Skating through the bad to the good


I still firmly believe that kids will be kids. I’ve seen it with my own eyes, heard it with my own ears, and not so-long-ago, done it with my own two hands and feet.
So I’m a tad reticent when handed an assignment that puts the establishment up against the kids.
The skateboarders in Callicoon story was no different.
Nestled in the bottom drawer of my dresser is a pile of shirts from so-called “skater” stores, and propped in the corner of my shed is Jonathan’s board.
But there were rumors going around Callicoon that the skateboarders had gone too far.
And I was put on the case.
So I made some calls.
I talked to business owners who were spitting mad. One was quite literally s— upon by a skateboarding punk. Another reported dozens of complaints ranging from vandalism to menacing.
They want the skateboarders gone.
Then I talked to the folks who are trying to rebuild a place for the skateboarders to go, the head of the Delaware Youth Center.
She wants to bring it back – she just wants the kids to behave.
I wrote it up and handed it in.
Word traveled back that meetings have begun – face-to-face between the Youth Center, the business owners and the kids.
Our job is done. We wrote the particulars, and they’ll hash it out.
Then we received two letters from skateboarders, and both played to my deep-seated emotions.
“We’re not all bad,” they said. “Just give us a place to skate, and we’ll do it.”
They’re absolutely right. Not every skateboarder is bad. For that matter, not every teenager with too much time and an active imagination is up to no good.
And we can’t expect the good eggs to whip those bad apples into sauce.
But broad-brush assessment or not, bad things happen around good people.
What it calls for is an out-of-the-box idea.
Take away a skatepark, and what do you have? A bunch of good kids who have nowhere to skate, and a few bad seeds with more venom to spew.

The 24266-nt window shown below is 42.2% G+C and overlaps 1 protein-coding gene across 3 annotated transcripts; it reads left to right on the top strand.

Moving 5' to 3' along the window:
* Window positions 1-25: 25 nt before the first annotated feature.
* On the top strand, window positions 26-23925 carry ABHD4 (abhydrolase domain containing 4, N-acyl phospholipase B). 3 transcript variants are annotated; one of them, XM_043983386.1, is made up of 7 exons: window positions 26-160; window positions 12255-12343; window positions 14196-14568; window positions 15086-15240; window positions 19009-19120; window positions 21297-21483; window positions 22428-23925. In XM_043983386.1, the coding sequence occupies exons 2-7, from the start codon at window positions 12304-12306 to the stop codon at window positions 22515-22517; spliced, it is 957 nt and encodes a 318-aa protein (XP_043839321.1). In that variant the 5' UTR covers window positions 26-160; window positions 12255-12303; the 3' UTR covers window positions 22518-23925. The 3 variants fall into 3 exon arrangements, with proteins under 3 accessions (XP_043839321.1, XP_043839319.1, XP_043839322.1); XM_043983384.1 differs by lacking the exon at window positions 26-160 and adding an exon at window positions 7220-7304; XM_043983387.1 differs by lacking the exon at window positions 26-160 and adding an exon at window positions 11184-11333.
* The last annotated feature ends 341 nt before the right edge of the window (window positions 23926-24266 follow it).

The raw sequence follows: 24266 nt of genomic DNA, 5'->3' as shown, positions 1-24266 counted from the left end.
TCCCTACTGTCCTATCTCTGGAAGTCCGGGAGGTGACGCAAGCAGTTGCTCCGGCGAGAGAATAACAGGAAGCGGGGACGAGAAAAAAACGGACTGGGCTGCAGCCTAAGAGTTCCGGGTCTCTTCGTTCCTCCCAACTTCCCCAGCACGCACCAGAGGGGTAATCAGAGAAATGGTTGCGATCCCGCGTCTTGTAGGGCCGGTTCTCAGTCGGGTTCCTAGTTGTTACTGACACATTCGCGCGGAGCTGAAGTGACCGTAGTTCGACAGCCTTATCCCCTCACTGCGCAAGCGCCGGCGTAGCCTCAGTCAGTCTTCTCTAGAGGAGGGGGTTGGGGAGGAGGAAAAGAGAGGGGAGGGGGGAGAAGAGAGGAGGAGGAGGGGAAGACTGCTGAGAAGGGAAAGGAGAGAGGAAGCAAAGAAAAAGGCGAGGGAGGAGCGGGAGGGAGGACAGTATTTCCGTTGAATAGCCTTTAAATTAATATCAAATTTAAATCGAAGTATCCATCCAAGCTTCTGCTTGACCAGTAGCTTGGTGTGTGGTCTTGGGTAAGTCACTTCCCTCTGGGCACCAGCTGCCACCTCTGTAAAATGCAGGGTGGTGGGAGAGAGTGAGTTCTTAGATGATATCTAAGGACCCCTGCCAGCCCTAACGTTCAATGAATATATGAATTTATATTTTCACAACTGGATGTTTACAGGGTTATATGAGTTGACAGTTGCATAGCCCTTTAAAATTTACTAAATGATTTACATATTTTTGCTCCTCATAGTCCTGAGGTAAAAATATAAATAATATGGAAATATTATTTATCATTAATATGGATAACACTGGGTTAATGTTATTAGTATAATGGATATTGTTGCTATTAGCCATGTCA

Sounds like a plan for disaster.
Or you could bring it back, ignore the business owners and just give the kids what they want.
The well-behaved skateboarders who just want some good clean fun will be happy. The handful of bad apples will continue to vandalize and menace the community, and the frustrated business owners will eventually pull their support from a facility that’s vital to the community.
Doesn’t sound good either, huh?
So, what to do?
As a reporter, I couldn’t say. As a community member, I present one of a million ideas.
Take a page from the books of other communities with good kids and bad kids, good adults and bad.
Study successful skateparks (I know a few) with the means for ensuring safety and good behavior and the funds to pay for it all.
Maybe hire a park supervisor, paid for by small fees charged to the skateboarders for the privilege of using the park?
I can’t say what’s best.
But I can tell you where to start – ask the kids. They’ve got too much time and too much imagination.
If they want something bad enough, they’ll work for it. They’ll shape up.
Kids will be kids, but that’s the beauty of it.
Kids can surprise you.

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